Wednesday, February 29, 2012

Ramble On Radio Episode #13

For episode 13 I've taken the podcast to a new level, not just being a podcast about Led Zeppelin, but a way to embrace what Led Zeppelin did, in podcasting creating a kind of cultural understanding through my muse that is part of the zeitgeist that isn't motivated by vanity or magazine covers or awards.

All the while dressed in Stella McCartney.

Get Ramble On Radio #13 for a chance to receive a set of the Led Zeppelin II Multitrack CDs. Or, subscribe through iTunes, and never miss Ramble On Radio.

Here's a short clip of my Led Zeppelin II remix.

John Paul Jones Meet and Greet

Nothing happening this weekend? Hanging around old London town without much in the way of entertainment to amuse yourself? Here's something.

On Sunday, John Paul Jones will make an appearance at the Manson Guitars stand at the London Bass Guitar show. He will be there to promote his John Paul Jones signature bass, which will be available for purchase at the show, and will be doing a meet and greet with fans between 12:00 and 1:00

The London Bass Guitar Show is at the Olympia Conference Centre in the Earls Court area of London.

Friday, February 24, 2012

Black Country Communion Live Over Europe: CD Review

If you have the Black Country Communion DVD Live Over Europe, released four months ago, there's no surprises in the CD. The song list is exactly the same and, as far as I could tell, it is an exact soundtrack of the video performance of BCC's European tour from last summer. From first to last, the 15-song set is identical.mainbanner_red_2

If you haven't seen the DVD, or prefer to listen instead of watch your music, Black Country Communion is a tight, loud and top notch live act, who's songs translate well and, often, improve in the live setting.

The disc consists of songs from BCC's first two albums, plus Guitarist Joe Bonamassa's Ballad of John Henry and bassist/singer Glenn Hughes era Deep Purple classic, Burn. The two CD set is an hour and a half of blue based rock, performed at the highest level.

If your jumping in the car this summer, and taking off for a driving holiday, I can't imagine not having BCC's live over Europe CD in the glovebox: it is the perfect rock and roll accompaniment.

Track Listing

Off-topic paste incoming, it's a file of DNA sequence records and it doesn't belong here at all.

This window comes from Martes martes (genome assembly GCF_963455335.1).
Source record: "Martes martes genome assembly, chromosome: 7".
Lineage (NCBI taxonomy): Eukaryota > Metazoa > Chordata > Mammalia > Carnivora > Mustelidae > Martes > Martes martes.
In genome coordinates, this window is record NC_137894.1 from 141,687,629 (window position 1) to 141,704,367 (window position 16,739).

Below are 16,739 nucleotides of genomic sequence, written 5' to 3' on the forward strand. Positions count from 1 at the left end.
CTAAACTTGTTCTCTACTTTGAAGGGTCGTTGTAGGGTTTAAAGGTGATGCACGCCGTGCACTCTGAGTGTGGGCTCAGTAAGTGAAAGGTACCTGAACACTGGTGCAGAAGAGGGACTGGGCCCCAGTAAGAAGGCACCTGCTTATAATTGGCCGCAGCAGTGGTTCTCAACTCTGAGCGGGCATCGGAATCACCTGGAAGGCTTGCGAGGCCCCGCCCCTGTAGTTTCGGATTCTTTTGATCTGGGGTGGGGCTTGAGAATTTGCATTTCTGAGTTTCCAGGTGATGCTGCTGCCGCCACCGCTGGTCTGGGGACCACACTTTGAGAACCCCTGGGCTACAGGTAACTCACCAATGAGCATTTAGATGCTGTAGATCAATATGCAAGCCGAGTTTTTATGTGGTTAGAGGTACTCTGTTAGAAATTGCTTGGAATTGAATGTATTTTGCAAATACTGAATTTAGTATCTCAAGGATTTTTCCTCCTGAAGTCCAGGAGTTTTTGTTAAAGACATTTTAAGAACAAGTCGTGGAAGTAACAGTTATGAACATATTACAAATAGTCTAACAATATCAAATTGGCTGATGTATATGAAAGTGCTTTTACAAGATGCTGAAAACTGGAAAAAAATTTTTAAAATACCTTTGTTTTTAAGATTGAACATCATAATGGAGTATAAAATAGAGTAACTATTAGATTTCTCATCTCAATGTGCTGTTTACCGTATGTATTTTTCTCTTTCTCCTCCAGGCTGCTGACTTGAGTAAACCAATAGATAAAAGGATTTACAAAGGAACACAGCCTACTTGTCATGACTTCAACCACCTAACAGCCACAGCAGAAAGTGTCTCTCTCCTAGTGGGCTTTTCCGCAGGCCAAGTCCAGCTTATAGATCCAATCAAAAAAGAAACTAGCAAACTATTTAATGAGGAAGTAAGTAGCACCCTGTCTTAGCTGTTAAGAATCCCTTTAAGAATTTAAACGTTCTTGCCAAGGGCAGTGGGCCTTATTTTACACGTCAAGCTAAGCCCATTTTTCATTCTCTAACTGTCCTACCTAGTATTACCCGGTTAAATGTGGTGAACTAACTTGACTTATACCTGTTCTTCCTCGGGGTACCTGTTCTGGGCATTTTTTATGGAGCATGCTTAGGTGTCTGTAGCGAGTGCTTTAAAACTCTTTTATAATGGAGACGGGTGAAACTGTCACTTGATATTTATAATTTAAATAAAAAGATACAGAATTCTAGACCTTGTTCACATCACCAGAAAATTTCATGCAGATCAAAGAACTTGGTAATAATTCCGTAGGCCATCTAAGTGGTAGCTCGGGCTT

1. Revolutions of the Machine

  2. Black Country

  3. One Last Soul

  4. Crossfire

  5. Save Me

  6. The Battle for Hadrian's Wall

  7. Beggarman

  8. Faithless

  9. Song of Yesterday

  10. I can See Your Spirit

  11. Cold

  12. The Ballad of John Henry

  13. The Outsider

  14. The Great Divide

  15. Sista Jane

  16. Man in the Middle

  17. Burn

The CD is in stores Tuesday, or can be ordered through or

Robert Plant to Unveil New Band

Robert Plant announced today, via his website, that he is launching a new band in July. Plant will unveil the Sensational Space Shifters at the 30th anniversary of the WOMAD Festival in Wiltshire, July 27-29.

The Sensational Space Shifters will consist of members of his former band, Strange Sensation including guitarist Justin Adams and Adams former collaborater Juldeh Camara.

The Sensational Space Shifters are being described by UK Festival Guides as "a heady brew of blues, gospel and psychedelia inspired by the roots music of Mississippi, Appalachia, Gambia, Bristol and the foothills of Wolverhampton. "

In 2009 Plant took the stage of WOMAD Abu Dhabi with Adams and Camara to perform Funny In My Mind (I Believe I’m Fixin’ To Die) from Dreamland, possibly an indication of what's to come:

No word on whether the Sensational Space Shifters will record or tour.

Tuesday, February 21, 2012

Immigrant Song Flash Mob at Stella McCartney Dinner

In the fashion world, designers throw dinners where top chefs ply writers, designers, models and other fashion VIPs with the best food. Add in a musical performance, often by a new up and coming act or guest who is not in performance mode, and you have a memorable night.

On Saturday Stella McCartney threw her dinner, and guests were treated to a flash mob by members of the Royal Ballet and 16 models, dancing to Led Zeppelin's Immigrant Song. The performers all wore Stella McCartney, natch, and models Amber Valletta, Shalom Harlow, and Yasmin Le Bon were lifted in their chairs and carried to another table - they were presumably in on the fun.

The stunt was choreographed by Spanish choreographer Blanca Li.

Wednesday, February 8, 2012

John Bonham vs. Ringo Starr

A story came out last week that Ringo Starr had been talking to USA Today, and said of John Bonham:
I don't listen to records for the drums. John Bonham's incredible solos didn't knock me out. I don't feel you need solos.

I've been down this road before, defending John Bonham's drum solos vs. The Beatles. Last summer, a local website re-ran an old article by one of my towns better known writers, Jim Haggerty. His writing his always designed toward humour, and is often a great creator of controversy. He was previously the center of what may be Cambridge, Ontario's largest controversy when he wrote an article bating dogs and their owners. The negative letters to the editor went on for months after.

The article in question was tribute to the music he liked, that which, in his words and opinion, had soul. The Beatles, he said, had "some of the most most beautiful lyrics and melodies ever written." staying with he Ringo theme, I concur: "I want to be/under the sea/in an octopus's garden in the shade" is unmatched in music and literature.